Disciples of Otis,
Today, growing animosity boils over into violence as a grief-stricken Ike Clanton seeks vengence in the continuing story of The Legend of Kiddy the Cat.
After the memorials for Kiddy the Cat and Mrs. Stump were concluded, Ike Clanton sought out solace in a bottle. As the alcohol took hold, Ike began to tell anyone who would listen that the Earps were responsible for the death of Kiddy the Cat, and they would soon pay for what they had done. He drank all night and well into the morning. By then half the town had heard him issuing his threats, and word soon got back to the Earps and Doc Holliday.
At around 2:30 p.m. on October 26, Virgil Earp was informed that a group of Cowboys, including Ike Clanton, had gathered outside the O. K. Corral. They were brandishing weapons, the carrying of which was outlawed within city limits, and speaking loudly of how they would get revenge on the “mangy lawdogs”. Virgil rounded up Wyatt and Morgan, and together with Doc Holliday they headed off to confront the Cowboys.
When the Earps and Doc Holliday rounded the corner on Tombstone’s Fremont Street and came within sight of the O. K. Corral, they stopped in their tracks. In front of them they saw Ike Clanton and fellow Cowboy Billy Claiborne holding open the doors to the O.K. Corral. Wesley Fuller, another Cowboy, stood at the rear of the alley acting as a lookout. Inside the corral Ike’s brother Billy Clanton, and Cowboys Tom and Frank McLaury, were trying to herd all 50 cats contained within out through the open door. Instead of exiting, the cats were simply avoiding the Cowboys by climbing up onto the many high perches and walkways available to them in the corral.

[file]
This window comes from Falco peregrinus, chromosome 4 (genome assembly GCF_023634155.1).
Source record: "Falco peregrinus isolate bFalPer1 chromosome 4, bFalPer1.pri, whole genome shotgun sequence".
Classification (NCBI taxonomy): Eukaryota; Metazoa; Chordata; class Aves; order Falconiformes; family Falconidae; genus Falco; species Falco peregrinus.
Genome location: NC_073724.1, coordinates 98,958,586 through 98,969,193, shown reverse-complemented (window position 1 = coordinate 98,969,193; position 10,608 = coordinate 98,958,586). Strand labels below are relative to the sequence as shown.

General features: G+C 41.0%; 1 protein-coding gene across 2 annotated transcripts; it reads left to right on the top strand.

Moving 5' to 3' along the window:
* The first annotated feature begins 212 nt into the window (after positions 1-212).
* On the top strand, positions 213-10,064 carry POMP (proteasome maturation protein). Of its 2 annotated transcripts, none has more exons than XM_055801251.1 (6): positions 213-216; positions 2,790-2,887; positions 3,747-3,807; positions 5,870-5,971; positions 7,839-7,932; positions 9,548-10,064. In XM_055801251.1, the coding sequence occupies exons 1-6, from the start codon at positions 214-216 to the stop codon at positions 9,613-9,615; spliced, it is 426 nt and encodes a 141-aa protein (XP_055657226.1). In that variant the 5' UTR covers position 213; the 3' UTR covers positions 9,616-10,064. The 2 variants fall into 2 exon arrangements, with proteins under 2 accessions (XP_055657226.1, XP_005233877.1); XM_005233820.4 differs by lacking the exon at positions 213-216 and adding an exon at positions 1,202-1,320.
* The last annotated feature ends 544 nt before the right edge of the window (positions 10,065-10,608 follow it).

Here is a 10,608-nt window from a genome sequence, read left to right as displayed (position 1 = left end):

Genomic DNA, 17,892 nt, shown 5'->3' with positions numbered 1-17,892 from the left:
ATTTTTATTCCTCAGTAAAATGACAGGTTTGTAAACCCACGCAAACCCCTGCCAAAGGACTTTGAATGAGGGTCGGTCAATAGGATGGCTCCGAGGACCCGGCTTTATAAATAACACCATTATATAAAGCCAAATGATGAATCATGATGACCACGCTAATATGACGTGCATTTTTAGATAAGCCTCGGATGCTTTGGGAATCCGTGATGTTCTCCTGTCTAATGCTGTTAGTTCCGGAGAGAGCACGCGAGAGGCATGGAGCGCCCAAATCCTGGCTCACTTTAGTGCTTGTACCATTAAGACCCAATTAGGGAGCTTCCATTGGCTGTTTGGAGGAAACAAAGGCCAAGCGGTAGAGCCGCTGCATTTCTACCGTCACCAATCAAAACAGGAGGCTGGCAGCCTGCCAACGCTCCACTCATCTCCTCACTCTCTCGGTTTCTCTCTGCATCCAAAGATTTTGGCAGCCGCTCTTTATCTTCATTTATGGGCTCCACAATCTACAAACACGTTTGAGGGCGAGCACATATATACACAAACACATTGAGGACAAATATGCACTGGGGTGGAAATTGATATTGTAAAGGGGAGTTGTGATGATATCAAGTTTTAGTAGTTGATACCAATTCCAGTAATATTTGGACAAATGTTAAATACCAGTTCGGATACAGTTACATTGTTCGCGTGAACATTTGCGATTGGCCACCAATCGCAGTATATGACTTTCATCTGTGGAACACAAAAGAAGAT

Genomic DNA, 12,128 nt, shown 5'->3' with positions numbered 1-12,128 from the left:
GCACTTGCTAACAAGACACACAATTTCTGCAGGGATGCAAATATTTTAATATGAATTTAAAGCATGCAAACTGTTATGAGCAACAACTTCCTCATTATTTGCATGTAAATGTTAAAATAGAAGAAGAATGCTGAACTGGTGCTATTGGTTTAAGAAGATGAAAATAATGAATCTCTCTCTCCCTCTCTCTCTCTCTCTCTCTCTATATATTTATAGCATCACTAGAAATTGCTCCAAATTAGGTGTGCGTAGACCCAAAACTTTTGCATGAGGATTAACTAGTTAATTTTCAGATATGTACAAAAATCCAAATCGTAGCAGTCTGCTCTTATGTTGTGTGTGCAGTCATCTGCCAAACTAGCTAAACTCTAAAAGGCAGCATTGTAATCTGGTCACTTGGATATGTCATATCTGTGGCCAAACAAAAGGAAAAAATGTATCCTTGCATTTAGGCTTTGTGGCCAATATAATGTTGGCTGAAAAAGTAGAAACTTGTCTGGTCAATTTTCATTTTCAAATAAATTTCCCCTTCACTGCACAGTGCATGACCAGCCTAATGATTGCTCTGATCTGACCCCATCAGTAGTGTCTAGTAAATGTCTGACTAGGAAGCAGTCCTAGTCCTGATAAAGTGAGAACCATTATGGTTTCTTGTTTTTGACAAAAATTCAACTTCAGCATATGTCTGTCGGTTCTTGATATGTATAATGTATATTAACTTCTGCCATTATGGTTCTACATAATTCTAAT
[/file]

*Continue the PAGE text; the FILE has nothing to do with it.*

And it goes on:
Upon realizing what was happening, Virgil Earp shouted, “Hold on! I don’t want that!” After this, things happened quickly. Seeing that their time was up, the Cowboys got desperate. Frank McLaury and Billy Clanton drew and cocked their six-shooters. They pointed their guns in the air and fired them at the same time, hoping that the noise would frighten the cats into running out the door. Billy Clanton’s bullet ricocheted off of the metal flashing on the roof of the O.K. Corral and it struck Morgan Earp, who had just drawn his gun, across the back, nicking both of his shoulder blades and a vertebrae. Morgan fell to the ground, and when he landed his gun went off sending a bullet straight into Frank McLaury’s skull.
In all of the noise and confusion, most of the cats had retreated into play tunnels, enclosed beds, and other areas of the O. K. Corral that had, by then, become their safey-safes. One cat, however, bolted out through the open doorway. Ike Clanton, who was standing frozen, and still holding the door open, saw the cat coming toward him. The cat was the exact same color and size as Kiddy the Cat. Ike was thrown into a panic. He bolted toward the street and ran straight into Wyatt Earp. He fell to his knees and screamed, “Please! Don’t let him get me! I’ll never leave a cat unprotected again!” Wyatt, not knowing what Ike was talking about and preoccupied with the bullets flying by hissed, “You started this catfight! Go to fighting or get away!” He then tossed Ike aside. Ike got to his feet and ran off down the street. Billy Claiborne, who also thought he had seen the ghost of Kiddy the Cat, followed right behind Ike, and Wesley Fuller bolted off down the alleyway white as a sheet.